“Today, we launch construction on the largest Canadian shipbuilding project since the Second World War, marking an historic milestone for the Royal Canadian Navy. The River-class destroyers will provide the Canadian Armed Forces with the tools that they need to defend our national interests for decades to come – and ensure that Canada can deploy a state-of-the-art, combat-ready fleet of warships to defend our country and support our allies. As we invest in this new fleet, we are also supporting Canada’s shipbuilding industry and thousands of well-paying, skilled jobs. Bravo Zulu to everyone who has helped us reach this important day.”   The Honourable Bill Blair, Minister of National Defence
“The Canadian Surface Combatant project is at the core of our government’s commitment to revitalize Canada’s marine industry through the National Shipbuilding Strategy. The start of construction activities marks a significant milestone in the efforts to re-build Canada’s shipbuilding industry, bringing highly skilled jobs and economic benefits to Canadians during construction and throughout the operational life of the class. These modern ships will be critical to ensuring the ongoing ability of the members of the Royal Canadian Navy to continue their important work protecting Canadians.” The Honourable Jean-Yves Duclos, Minister of Public Services and Procurement
“The start of construction on the Canadian Surface Combatants today marks a pivotal moment for Canada’s maritime defence sector. This significant investment not only strengthens our national security but also supports thousands of jobs and fosters growth in Canada’s marine supply chain, demonstrating our commitment to sustainable economic development and leadership in the shipbuilding industry.” The Honourable François-Philippe Champagne, Minister of Innovation, Science and Industry
“The selection of an official name for our highly capable destroyers is an exciting moment for the RCN and perfectly timed as today marks the very beginnings of the construction process for the River-class – a clear sign of tangible progress towards our future fleet. The River-class embodies the waterways which are the veins and arteries of our nation and celebrates some of the great ships from the RCN’s history.” Vice-Admiral Angus Topshee, Commander, Royal Canadian Navy 

Quick facts

The CSC will replace the capabilities found in both the retired Iroquois-class destroyers (four) and the Halifax-class frigates (12) with a single, and combat-capable ship to meet multiple threats on both the open ocean and in the highly complex coastal environment.

The CSC project is currently budgeted at between $56-60 billion (before taxes), and includes the cost for 15 new , state-of-the-art warships, as well as all the components required to design, build, and bring these ships into service (design work, infrastructure, ammunition, technical data, initial training, project management, and contingency costs).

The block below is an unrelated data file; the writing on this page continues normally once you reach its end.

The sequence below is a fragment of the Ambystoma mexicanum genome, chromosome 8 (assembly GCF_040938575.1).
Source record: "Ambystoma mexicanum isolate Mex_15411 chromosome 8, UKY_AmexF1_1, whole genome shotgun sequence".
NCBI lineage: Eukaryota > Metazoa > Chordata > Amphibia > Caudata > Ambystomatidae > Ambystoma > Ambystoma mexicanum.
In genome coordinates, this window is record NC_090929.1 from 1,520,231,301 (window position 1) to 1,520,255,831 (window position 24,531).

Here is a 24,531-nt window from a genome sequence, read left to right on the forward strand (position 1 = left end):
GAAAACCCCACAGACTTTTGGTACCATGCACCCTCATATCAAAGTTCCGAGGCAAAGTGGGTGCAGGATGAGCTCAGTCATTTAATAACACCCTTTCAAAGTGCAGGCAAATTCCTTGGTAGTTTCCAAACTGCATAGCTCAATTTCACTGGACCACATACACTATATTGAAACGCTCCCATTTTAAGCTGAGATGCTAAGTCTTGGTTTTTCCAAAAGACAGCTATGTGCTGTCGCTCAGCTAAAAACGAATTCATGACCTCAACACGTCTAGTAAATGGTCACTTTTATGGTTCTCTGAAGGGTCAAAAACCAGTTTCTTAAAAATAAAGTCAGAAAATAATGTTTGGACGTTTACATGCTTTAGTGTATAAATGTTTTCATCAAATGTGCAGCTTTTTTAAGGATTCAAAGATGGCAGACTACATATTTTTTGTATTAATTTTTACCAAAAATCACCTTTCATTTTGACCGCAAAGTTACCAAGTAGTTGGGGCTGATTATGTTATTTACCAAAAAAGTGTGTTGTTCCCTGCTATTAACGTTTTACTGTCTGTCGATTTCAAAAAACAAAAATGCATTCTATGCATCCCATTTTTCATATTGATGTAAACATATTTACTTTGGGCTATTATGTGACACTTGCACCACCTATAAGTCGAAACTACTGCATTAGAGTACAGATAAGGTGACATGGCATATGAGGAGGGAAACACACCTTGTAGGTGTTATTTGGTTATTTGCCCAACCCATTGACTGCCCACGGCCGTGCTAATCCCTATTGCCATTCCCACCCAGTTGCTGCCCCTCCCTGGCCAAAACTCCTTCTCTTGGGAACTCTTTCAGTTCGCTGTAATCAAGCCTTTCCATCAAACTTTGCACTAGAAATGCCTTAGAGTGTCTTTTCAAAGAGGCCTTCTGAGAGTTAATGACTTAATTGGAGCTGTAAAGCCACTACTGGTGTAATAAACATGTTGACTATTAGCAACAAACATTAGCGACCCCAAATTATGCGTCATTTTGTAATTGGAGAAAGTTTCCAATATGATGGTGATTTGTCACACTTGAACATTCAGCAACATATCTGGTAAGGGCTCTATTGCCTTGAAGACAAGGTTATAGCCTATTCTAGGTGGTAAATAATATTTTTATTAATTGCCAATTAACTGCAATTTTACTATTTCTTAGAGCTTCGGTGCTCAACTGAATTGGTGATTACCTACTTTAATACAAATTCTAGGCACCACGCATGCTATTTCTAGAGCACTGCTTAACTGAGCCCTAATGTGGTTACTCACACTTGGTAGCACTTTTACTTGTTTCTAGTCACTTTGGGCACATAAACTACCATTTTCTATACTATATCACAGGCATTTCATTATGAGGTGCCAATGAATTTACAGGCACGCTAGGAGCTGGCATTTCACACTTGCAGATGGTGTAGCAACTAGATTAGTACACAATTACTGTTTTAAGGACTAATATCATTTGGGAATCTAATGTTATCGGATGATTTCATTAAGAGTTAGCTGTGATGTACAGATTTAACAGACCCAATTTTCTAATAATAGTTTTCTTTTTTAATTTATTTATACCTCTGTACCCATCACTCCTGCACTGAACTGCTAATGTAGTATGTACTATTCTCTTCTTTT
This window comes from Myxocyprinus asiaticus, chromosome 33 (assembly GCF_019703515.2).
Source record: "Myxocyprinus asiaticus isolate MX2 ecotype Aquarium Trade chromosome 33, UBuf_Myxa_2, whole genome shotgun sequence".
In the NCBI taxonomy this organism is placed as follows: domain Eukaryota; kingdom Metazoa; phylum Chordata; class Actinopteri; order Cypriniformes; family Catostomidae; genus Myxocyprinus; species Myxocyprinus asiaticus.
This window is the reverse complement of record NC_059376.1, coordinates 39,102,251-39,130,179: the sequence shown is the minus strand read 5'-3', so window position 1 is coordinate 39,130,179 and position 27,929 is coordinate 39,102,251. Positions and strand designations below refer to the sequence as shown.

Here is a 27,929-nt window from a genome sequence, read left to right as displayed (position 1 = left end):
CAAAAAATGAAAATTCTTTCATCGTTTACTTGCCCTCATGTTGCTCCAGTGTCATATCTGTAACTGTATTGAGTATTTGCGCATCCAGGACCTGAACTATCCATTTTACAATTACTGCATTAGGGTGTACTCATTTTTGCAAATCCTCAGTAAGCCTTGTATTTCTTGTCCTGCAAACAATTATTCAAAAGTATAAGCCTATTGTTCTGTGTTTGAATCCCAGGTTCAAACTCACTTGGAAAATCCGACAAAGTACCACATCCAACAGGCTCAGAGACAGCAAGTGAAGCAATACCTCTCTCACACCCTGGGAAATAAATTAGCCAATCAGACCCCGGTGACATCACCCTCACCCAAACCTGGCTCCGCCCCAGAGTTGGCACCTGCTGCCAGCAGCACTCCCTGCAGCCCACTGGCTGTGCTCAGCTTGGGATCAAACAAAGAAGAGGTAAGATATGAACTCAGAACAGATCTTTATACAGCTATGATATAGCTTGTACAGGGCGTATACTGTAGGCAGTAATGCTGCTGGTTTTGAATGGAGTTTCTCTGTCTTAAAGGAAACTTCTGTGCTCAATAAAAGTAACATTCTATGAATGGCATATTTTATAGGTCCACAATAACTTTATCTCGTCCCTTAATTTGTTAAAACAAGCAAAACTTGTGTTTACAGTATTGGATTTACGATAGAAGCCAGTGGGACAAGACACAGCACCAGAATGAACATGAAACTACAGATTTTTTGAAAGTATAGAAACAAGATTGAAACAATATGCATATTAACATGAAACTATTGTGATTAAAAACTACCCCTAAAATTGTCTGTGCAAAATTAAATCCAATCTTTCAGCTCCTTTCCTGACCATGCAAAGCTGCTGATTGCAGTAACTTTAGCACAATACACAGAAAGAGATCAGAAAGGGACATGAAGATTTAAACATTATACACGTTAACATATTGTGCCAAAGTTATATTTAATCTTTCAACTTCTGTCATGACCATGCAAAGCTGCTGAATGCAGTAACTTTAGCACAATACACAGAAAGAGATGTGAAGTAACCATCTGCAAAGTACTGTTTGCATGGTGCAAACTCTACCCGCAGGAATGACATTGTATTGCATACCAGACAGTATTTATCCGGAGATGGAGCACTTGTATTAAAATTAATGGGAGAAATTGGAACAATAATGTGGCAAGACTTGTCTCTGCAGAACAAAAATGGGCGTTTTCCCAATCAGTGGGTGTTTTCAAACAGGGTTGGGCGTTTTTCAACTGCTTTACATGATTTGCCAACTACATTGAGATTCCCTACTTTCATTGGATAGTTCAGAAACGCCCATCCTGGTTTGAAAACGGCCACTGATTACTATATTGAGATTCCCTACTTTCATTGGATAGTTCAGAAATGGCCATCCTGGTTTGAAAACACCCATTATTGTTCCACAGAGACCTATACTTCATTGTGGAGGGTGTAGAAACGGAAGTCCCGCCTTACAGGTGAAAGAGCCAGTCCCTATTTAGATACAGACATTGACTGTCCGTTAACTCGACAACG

The CSC is leveraging the latest technology, and flexibility of design to enable a multi-role capability in a single class. This will help to ensure alignment, interoperability and interchangeability with our closest allies and partners in a complex and rapidly evolving global security and threat environment.

This PTM will enable the shipyard to develop and test CSC specific build processes, with the aim of benefitting from lessons learned and achieving process improvements to support the efficient start of full rate production on the first CSC ship, under an implementation contract, in 2025. Design work on the more complex sections of the ship will continue in parallel to the start of construction activities.

The Government of Canada’s National Shipbuilding Strategy is a long-term, multi-billion-dollar program focused on renewing the Canadian Coast Guard and RCN fleets to ensure that Canada’s marine agencies have the modern ships they need to fulfill their missions, while revitalizing Canada’s marine industry, creating good middle-class jobs and ensuring economic benefits are realized across the country.

Canada’s Industrial and Technological Benefits Policy applies to the CSC project, which requires the companies to make investments and provide business activities in Canada equal to the value of the related contracts.

To help bring the CSC into service and support them throughout their lifecycle, National Defence will build a land-based testing facility on a portion of DND-owned land at Hartlen Point in Halifax, N.S. Work to determine the building’s specifications is currently underway and the design phase will run until December 2024. We expect construction to begin this summer on early work packages and full mobilization in Winter 2025 with expected completion in 2027.

The River-class name was recommended by the RCN’s Ship Naming Committee. The thirty-two-person committee included military and civilian representation from various ranks and levels, RCN members from all Formations, representatives from all five Defence Diversity Advisory Groups (the Defence Indigenous Advisory Group, the Defence Advisory Group for Persons with Disabilities, the Defence Women’s Advisory Organization, the Defence Visible Minority Advisory Group, and the Defence Team Pride Advisory Organization), historians, and Honourary Captains. 

The naming of a class of ship is a time-honoured naval tradition. The RCN, much like other navies around the world, has a history of carrying the names of its ships forward. By re-introducing the River-class, the RCN establishes the future fleet’s connections with the honourable and distinguished service of its past ships and their ships’ companies.

Associated links

  • Canadian Surface Combatant Project
  • National Shipbuilding Strategy
  • Government of Canada announces investment in shipbuilding infrastructure for the Canadian Surface Combatant